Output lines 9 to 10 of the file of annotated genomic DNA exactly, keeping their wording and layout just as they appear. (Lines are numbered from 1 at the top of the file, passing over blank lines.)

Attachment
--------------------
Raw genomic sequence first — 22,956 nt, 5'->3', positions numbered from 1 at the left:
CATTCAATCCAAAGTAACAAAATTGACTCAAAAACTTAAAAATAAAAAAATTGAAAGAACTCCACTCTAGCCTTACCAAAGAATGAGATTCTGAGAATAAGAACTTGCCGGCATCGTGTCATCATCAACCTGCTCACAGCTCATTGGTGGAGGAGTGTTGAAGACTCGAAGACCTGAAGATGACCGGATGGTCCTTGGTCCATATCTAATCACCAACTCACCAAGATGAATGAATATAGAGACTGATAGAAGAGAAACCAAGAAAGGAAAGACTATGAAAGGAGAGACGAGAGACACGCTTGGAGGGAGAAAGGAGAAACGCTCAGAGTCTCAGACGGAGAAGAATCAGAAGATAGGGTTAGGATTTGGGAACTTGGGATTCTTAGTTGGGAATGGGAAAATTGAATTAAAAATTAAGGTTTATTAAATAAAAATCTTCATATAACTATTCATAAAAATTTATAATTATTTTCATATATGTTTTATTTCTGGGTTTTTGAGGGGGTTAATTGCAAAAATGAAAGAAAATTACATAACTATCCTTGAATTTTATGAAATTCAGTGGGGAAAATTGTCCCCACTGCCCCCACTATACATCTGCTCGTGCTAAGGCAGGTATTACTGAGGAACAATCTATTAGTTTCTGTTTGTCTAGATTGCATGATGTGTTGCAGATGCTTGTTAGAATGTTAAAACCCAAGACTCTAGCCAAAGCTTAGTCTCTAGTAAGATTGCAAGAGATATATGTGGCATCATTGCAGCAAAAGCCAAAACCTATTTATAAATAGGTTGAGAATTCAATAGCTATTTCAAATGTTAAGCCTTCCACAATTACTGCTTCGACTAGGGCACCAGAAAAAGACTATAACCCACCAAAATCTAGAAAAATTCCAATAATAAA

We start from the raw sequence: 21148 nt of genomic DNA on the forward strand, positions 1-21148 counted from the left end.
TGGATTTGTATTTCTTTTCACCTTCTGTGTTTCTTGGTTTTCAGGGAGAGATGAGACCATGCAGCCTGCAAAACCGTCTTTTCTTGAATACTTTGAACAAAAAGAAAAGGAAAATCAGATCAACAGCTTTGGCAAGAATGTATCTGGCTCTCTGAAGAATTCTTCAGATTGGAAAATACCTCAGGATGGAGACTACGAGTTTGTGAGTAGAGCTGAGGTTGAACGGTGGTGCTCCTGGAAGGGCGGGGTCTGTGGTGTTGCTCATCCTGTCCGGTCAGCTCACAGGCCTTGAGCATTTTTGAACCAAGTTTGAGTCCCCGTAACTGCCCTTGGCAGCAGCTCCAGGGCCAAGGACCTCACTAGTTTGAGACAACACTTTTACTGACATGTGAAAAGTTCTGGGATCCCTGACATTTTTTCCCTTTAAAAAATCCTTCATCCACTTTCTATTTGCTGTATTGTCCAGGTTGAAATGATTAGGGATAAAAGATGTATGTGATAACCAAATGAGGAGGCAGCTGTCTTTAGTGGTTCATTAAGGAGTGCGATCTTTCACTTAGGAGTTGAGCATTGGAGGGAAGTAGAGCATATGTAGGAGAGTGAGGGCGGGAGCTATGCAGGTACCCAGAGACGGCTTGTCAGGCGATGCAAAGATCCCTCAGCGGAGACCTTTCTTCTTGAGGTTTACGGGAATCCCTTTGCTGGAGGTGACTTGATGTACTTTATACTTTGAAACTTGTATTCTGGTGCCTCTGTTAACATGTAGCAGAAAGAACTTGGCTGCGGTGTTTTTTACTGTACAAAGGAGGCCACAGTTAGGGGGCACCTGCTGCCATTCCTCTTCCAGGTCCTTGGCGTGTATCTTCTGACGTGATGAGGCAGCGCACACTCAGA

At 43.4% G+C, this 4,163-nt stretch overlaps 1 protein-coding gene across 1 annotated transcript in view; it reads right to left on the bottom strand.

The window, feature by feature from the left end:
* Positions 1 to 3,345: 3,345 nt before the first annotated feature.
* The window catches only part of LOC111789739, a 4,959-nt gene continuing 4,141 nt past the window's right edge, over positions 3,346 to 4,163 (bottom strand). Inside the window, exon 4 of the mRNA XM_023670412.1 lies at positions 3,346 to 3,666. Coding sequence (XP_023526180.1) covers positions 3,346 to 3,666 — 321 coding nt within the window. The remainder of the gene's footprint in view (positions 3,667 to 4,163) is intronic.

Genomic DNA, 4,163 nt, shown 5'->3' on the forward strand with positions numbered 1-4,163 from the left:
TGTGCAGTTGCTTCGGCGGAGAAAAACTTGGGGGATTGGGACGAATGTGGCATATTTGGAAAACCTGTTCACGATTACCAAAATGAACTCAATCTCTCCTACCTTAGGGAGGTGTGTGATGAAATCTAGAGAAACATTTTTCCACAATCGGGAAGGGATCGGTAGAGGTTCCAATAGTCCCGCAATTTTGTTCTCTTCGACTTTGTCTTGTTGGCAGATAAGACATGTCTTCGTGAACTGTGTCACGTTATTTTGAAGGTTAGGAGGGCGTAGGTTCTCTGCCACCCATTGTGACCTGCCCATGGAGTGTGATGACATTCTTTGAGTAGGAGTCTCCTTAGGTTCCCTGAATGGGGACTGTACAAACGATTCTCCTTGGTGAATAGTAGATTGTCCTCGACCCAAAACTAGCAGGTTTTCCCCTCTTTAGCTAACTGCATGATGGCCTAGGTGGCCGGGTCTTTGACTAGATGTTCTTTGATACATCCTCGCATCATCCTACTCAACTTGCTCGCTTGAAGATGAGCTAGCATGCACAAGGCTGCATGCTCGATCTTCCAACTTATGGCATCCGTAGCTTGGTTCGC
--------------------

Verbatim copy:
Genomic DNA, 4,163 nt, shown 5'->3' on the forward strand with positions numbered 1-4,163 from the left:
TGTGCAGTTGCTTCGGCGGAGAAAAACTTGGGGGATTGGGACGAATGTGGCATATTTGGAAAACCTGTTCACGATTACCAAAATGAACTCAATCTCTCCTACCTTAGGGAGGTGTGTGATGAAATCTAGAGAAACATTTTTCCACAATCGGGAAGGGATCGGTAGAGGTTCCAATAGTCCCGCAATTTTGTTCTCTTCGACTTTGTCTTGTTGGCAGATAAGACATGTCTTCGTGAACTGTGTCACGTTATTTTGAAGGTTAGGAGGGCGTAGGTTCTCTGCCACCCATTGTGACCTGCCCATGGAGTGTGATGACATTCTTTGAGTAGGAGTCTCCTTAGGTTCCCTGAATGGGGACTGTACAAACGATTCTCCTTGGTGAATAGTAGATTGTCCTCGACCCAAAACTAGCAGGTTTTCCCCTCTTTAGCTAACTGCATGATGGCCTAGGTGGCCGGGTCTTTGACTAGATGTTCTTTGATACATCCTCGCATCATCCTACTCAACTTGCTCGCTTGAAGATGAGCTAGCATGCACAAGGCTGCATGCTCGATCTTCCAACTTATGGCATCCGTAGCTTGGTTCGC